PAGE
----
Otis wanted to take the girls to Los Angeles and make a record. Since they were underage, he asked if he could get permission from their parents to travel with him. "But I knew my mother wasn't going to let me go," James said. "And he said, 'Can I speak with your mother?' I said, 'No, I can't find her right now. She's working.' And he said, 'Well, can you go home and get permission from your mother, get something in writing stating that you can travel and have her sign it and date it.' I said, 'Oh yeah, I can do that.' So, sure enough, that's what I did. I went home, I wrote the note." (3) The girls were on the band’s bus for the trip to LA.
It was Thanksgiving Eve of 1953 when Jamesetta and the Mitchell Sisters stepped into a Hollywood recording studio. Etta recalled the session. “My first experience in the studio was good. I felt strong, wasn’t intimidated, and felt free to be myself. My personality got all over that record.” (4)
The recording session went well and Otis helped Jamesetta and the Mitchell Sisters sign a recording deal with Modern Records. With the Otis band backing up the girls and Richard Berry (who later wrote Louie Louie) singing responses, Roll With Me, Henry became The Wallflower, as Modern Records believed the original title was too explicit.
Otis also made some other changes. He transposed Jamesetta to Etta James and changed the Creolettes to The Peaches, Etta’s childhood nickname. Hank Ballard, Otis and Etta shared the writing credit.
The Wallflower hit the Billboard R&B chart on February 19, 1955 and eventually climbed its way to #1 where it perched for two weeks. (6) As was the custom in mid-50s through mid-60s, a hit R&B song became fodder for white audiences after being recycled by a white artist. In this case, it was Georgia Gibbs, who entered the pop charts a month later with her retitled version, Dance With Me Henry (Wallflower). Gibbs rode the song to #1 where it stayed for three weeks in May. (6)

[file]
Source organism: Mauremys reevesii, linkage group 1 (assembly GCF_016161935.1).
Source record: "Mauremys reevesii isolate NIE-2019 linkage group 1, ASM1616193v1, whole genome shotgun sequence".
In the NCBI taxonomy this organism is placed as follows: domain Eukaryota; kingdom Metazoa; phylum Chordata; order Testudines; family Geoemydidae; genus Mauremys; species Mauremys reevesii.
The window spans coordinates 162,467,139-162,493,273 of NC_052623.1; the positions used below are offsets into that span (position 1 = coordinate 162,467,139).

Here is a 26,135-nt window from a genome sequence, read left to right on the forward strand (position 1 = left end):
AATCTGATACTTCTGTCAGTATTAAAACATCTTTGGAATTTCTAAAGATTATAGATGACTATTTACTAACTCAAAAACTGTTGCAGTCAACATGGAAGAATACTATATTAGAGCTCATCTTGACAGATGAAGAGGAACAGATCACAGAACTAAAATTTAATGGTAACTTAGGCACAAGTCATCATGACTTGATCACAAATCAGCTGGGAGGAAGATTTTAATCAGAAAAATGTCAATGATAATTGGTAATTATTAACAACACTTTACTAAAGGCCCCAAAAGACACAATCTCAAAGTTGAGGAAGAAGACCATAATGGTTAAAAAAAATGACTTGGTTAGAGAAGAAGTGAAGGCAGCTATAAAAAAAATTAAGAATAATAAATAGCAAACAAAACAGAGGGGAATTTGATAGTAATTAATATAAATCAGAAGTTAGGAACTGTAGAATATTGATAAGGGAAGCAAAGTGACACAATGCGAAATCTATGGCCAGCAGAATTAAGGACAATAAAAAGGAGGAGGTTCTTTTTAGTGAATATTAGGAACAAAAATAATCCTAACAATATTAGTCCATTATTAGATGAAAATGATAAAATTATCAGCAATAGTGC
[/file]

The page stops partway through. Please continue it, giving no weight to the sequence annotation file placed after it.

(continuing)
James next single flopped as Modern rode the Henry story into the ground. Good Rockin’ Daddy was a transition song for Etta as The Peaches were phased out and replaced by The Dreamers, which included Jesse Belvin (Goodnight My Love) before he went solo. Released in late 1955, the song topped at #6 on the R&B chart. (6) With two bona fide top ten hits, Etta hit the road.
As a teenager on tour with no adult guidance traveling with Otis, Johnny “Guitar” Watson, Ike and Tina Turner and Little Richard, Etta embraced the lifestyle of debauchery. This is where her life-long battle with drugs began. "I was off and running down the road of hard-rocking rhythm and blues. And if I'm thinking now about what it all means, at the time I wasn't doing much thinking at all; I was just living." (2) It was also the time she dyed her hair platinum.
"I had a real nice figure and I was tall (Etta’s height was listed as 5’3”). And I remember this singer Joyce Bryant. ... She wore fishtail gowns, sequined fishtail gowns, and she was black, and she had the nerve to wear platinum hair. And then I also loved Jayne Mansfield, because Mansfield had the blonde hair and had like the poochie lips and the mole and all this. So I think what I did, it was kind of combine [them]. ... I wanted to look grown, you know; I wanted to wear tall high-heeled shoes, and fishtail gowns, and big, long rhinestone earrings." (3)
Photo courtesy of Afro Newspaper/Golub/Getty Images.